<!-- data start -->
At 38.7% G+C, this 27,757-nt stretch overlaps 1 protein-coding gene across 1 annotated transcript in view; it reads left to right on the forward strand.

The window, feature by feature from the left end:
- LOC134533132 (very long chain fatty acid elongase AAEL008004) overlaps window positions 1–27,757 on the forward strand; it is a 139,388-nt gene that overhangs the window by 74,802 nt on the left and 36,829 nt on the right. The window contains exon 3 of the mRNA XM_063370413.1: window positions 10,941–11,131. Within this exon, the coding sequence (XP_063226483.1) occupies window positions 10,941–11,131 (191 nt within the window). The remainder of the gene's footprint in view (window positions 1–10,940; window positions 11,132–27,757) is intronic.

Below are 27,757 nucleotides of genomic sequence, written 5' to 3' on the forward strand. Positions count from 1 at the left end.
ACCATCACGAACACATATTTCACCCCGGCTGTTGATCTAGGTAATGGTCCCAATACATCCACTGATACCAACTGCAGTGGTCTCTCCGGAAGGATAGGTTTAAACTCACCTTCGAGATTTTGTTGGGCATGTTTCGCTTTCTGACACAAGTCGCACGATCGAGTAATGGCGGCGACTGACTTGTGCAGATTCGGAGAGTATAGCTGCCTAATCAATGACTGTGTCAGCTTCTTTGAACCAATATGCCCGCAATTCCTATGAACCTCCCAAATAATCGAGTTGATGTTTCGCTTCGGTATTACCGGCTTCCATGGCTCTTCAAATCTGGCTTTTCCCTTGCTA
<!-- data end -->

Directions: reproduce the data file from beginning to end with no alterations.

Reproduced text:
At 38.7% G+C, this 27,757-nt stretch overlaps 1 protein-coding gene across 1 annotated transcript in view; it reads left to right on the forward strand.

The window, feature by feature from the left end:
- LOC134533132 (very long chain fatty acid elongase AAEL008004) overlaps window positions 1–27,757 on the forward strand; it is a 139,388-nt gene that overhangs the window by 74,802 nt on the left and 36,829 nt on the right. The window contains exon 3 of the mRNA XM_063370413.1: window positions 10,941–11,131. Within this exon, the coding sequence (XP_063226483.1) occupies window positions 10,941–11,131 (191 nt within the window). The remainder of the gene's footprint in view (window positions 1–10,940; window positions 11,132–27,757) is intronic.

Below are 27,757 nucleotides of genomic sequence, written 5' to 3' on the forward strand. Positions count from 1 at the left end.
ACCATCACGAACACATATTTCACCCCGGCTGTTGATCTAGGTAATGGTCCCAATACATCCACTGATACCAACTGCAGTGGTCTCTCCGGAAGGATAGGTTTAAACTCACCTTCGAGATTTTGTTGGGCATGTTTCGCTTTCTGACACAAGTCGCACGATCGAGTAATGGCGGCGACTGACTTGTGCAGATTCGGAGAGTATAGCTGCCTAATCAATGACTGTGTCAGCTTCTTTGAACCAATATGCCCGCAATTCCTATGAACCTCCCAAATAATCGAGTTGATGTTTCGCTTCGGTATTACCGGCTTCCATGGCTCTTCAAATCTGGCTTTTCCCTTGCTA